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Sik Gaek is a Korean seafood and drinking restaurant in Flushing. It became semi-famous after it was featured on one of Anthony Bourdain’s episodes on the outer boroughs.
hen a lot of people in America (even foodies) think about Asian restaurants they envision all of them being small rundown restaurants and street food. While that is certainly part of the restaurant scene in Asia, there is a whole side of Asia that is not often showcased in Asian communities in New York (I think this is likely because of the demographic of the immigrants here) such as high end upscale places, drinking establishments, modern restaurants etc. Sik Gaek reflects a small piece of this as it is supposed to resemble restaurants in Korea where you eat, drink and have a good time with your friends.
The restaurant is pretty busy looking with wooden walls adorned with posters advertising soju with famous star like Hyori on them and specials written in Korean on the walls. The crowd is mainly Korean. It’s quite loud with lots of loud conversations and drinking, but it is definitely a fun atmosphere. The service is generally pretty decent and I’ve always found the servers to be pretty nice.
On to the food:
- Fried Egg: At the beginning of the meal they bring you a few eggs that are fried in a pan. It’s pretty simple, but they taste pretty good when you put some gochujang (a semi-sweet Korean chili paste) on the eggs as gochujang goes really well with fried eggs. 7/10
- Duk Boki (Spicy Rice Cake): They bring you out a complimentary bowl of duk boki as well. Duk bok is a dish consisting of rice cakes and fish cakes cooked in a semi-sweet spicy sauce. While not the best version I’ve ever had, their version is pretty decent. 6.75/10
- Steamed Egg Custard: This dish is eggs cooked with a little bit of water and sugar in a small hot pot. It turns into a fluffy egg custard. It tastes good and it’s almost impossible to mess up because it’s so simple. 7/10
- San Nak Ji (Live Octopus Sashmi): This is my favorite dish here. It is octopus that has been sliced up right before they serve it to you. I’m sure this is going to freak a lot of people out because it’s still moving when they serve it to you. It is a misconception that it’s still alive, but it does still move because it was literally cut up right before it is served to you. The octopus obviously tastes very fresh, it’s not rubbery and I really like it with either the gochujang or the sesame oil with salt and pepper. You do have to chew it so it doesn’t stick to the side of your mouth since it is still moving (I can see about 80%+ of people reading this cringing and vowing never to order this). I recommend trying this as it is definitely my favorite dish here. 7.5/10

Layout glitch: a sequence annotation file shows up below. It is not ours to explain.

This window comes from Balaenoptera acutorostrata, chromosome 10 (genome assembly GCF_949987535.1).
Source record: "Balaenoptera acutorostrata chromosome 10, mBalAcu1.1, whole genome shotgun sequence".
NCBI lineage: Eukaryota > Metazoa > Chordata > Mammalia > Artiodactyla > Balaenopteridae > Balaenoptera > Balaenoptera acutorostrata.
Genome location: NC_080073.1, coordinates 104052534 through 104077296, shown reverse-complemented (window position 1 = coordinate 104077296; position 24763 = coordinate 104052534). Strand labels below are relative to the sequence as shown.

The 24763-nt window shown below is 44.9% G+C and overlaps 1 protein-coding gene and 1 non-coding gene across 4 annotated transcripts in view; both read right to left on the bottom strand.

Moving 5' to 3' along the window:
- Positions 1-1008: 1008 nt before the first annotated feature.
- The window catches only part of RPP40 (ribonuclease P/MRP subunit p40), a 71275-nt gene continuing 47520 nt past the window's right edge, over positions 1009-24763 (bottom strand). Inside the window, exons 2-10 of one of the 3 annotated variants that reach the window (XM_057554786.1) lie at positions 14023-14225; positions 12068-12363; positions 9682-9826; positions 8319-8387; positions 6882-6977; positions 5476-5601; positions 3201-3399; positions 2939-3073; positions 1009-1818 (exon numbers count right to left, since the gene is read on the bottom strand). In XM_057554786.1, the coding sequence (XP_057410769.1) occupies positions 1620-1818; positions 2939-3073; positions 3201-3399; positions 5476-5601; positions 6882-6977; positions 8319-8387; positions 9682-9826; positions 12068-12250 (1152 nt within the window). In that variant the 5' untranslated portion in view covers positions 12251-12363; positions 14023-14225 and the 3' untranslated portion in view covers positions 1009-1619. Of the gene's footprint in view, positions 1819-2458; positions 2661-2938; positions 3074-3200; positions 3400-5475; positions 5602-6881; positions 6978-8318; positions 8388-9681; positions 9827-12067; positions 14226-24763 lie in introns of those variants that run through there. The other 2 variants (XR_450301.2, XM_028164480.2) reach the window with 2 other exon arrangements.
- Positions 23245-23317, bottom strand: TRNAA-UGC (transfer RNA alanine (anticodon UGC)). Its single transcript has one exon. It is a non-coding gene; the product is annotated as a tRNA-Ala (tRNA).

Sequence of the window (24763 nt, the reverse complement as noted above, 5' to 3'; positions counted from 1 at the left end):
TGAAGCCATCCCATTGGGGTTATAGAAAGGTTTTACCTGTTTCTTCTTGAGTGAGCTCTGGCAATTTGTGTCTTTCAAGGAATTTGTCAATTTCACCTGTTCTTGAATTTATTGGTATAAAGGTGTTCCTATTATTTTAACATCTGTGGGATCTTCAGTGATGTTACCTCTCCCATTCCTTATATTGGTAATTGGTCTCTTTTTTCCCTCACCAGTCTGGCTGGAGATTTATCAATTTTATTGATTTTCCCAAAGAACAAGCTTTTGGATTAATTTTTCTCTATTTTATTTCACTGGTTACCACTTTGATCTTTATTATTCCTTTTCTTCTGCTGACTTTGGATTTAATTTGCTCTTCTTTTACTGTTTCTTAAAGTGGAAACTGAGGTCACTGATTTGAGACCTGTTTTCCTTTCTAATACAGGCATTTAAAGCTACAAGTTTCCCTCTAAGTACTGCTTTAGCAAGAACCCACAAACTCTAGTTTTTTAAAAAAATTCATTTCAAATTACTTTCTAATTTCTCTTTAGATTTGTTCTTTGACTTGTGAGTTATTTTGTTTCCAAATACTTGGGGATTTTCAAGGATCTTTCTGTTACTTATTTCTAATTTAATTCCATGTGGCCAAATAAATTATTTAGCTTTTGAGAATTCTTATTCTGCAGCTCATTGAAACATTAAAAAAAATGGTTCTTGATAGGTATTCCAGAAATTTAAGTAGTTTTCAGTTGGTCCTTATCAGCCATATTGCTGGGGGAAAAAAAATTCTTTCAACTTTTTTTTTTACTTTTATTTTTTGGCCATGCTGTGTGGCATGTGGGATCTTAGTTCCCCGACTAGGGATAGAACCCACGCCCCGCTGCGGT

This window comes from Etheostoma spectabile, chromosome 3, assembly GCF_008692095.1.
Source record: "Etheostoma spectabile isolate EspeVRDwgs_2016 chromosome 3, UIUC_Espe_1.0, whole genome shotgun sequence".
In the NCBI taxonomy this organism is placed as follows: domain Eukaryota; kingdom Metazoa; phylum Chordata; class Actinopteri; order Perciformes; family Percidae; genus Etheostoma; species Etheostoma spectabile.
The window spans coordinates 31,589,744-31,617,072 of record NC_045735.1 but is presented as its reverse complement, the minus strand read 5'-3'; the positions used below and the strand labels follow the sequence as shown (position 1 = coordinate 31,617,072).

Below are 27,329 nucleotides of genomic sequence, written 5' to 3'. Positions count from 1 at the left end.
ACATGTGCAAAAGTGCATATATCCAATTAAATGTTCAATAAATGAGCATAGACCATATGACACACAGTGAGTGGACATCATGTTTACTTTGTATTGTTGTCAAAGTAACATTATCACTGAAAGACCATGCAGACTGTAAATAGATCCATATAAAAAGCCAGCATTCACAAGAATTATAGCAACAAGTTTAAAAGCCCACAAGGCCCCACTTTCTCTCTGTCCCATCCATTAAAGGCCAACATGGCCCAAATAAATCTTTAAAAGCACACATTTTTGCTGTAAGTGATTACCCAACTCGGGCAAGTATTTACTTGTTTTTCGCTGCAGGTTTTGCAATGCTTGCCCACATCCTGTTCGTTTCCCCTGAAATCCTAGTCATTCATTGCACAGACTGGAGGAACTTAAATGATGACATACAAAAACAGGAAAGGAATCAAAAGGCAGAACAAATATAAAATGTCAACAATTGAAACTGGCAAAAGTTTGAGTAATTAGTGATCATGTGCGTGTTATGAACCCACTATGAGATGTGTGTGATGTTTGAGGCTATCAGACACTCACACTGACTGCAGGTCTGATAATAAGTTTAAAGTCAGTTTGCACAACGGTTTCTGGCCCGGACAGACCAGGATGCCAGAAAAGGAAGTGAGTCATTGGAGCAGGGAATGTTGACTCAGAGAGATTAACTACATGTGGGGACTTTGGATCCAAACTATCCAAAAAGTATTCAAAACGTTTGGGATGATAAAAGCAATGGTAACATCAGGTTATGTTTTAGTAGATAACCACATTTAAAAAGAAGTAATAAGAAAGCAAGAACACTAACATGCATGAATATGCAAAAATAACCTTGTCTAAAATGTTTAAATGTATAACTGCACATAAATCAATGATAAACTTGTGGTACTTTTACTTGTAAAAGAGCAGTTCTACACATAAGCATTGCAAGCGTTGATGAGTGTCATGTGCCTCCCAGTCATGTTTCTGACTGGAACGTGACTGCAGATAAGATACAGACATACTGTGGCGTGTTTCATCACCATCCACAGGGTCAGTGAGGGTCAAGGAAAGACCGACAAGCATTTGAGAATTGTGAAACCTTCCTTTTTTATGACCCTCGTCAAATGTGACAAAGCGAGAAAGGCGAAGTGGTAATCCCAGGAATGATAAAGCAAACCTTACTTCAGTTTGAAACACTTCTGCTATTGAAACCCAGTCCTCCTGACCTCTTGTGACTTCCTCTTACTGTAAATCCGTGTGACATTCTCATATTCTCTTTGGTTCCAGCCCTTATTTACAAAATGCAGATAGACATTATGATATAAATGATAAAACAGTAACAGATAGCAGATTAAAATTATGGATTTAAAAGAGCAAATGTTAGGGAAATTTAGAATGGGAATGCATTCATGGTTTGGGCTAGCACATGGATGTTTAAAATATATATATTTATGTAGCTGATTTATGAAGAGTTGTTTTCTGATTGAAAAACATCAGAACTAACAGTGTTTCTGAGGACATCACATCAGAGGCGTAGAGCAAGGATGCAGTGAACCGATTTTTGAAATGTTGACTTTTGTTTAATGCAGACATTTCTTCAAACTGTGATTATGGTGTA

- Steamed Seafood in a Sweet Pumpkin: This dish was interesting. It was squid, octopus, shrimp and kabocha in a spicy red sauce covered topped with melted white cheese. Kabocha is called Japanese pumpkin, but is actually a type of winter squash. It’s orange, sweet and starchy (I love kabocha). It was interesting, I like all ingredients separately, but I couldn’t decide if I like them all together. You could definitely tell that it’s one of those dishes that someone probably invented in the last decade or so. It was decent, but not amazing. 6.75/10
- Assorted Seafood Hot Pot: This is a gigantic iron pot filled with about every type of seafood you can think of: lobster, clams, abalone, octopus, squid, oysters, shrimp and a bunch of stuff I’m forgetting now. It also has noodles as well. The broth is a light spicy broth. I generally like all the seafood, but because there is so much of it and the pot is so big inevitably some of it gets way overcooked. The broth turns out to be pretty tasty because the combination of the seafood flavor and the spicy broth is nice. This is a great dish to drink with as well. 7/10
- Fried Rice: At the end of the seafood hot pot, they put rice in the leftover stew and stir fry it with some dried seaweed and sesame oil. This is very tasty perhaps even more tasty than the actual hot pot itself. 7.5/10
- Steamed Shellfish: This is a gigantic pot with water and just like the assorted seafood hot pot it has about every type of seafood you can imagine. I find the seafood easily gets overcooked and it’s too plain. I’m not much of a fan of this dish. 5.5/10
- Noodles: At the end of the steamed shellfish they use the remaining water that has now turned into a very light seafood broth and cook some noodles in it. It’s also better than the original dish as the broth is sort of refreshing and the noodles go well with it. 7/10
Overall, I don’t think the food at Sik Gaek is amazing, but some of the food is pretty good and it is a great place to go have fun and drink with friends.
161-29 Crocheron Ave, Queens, NY 11358
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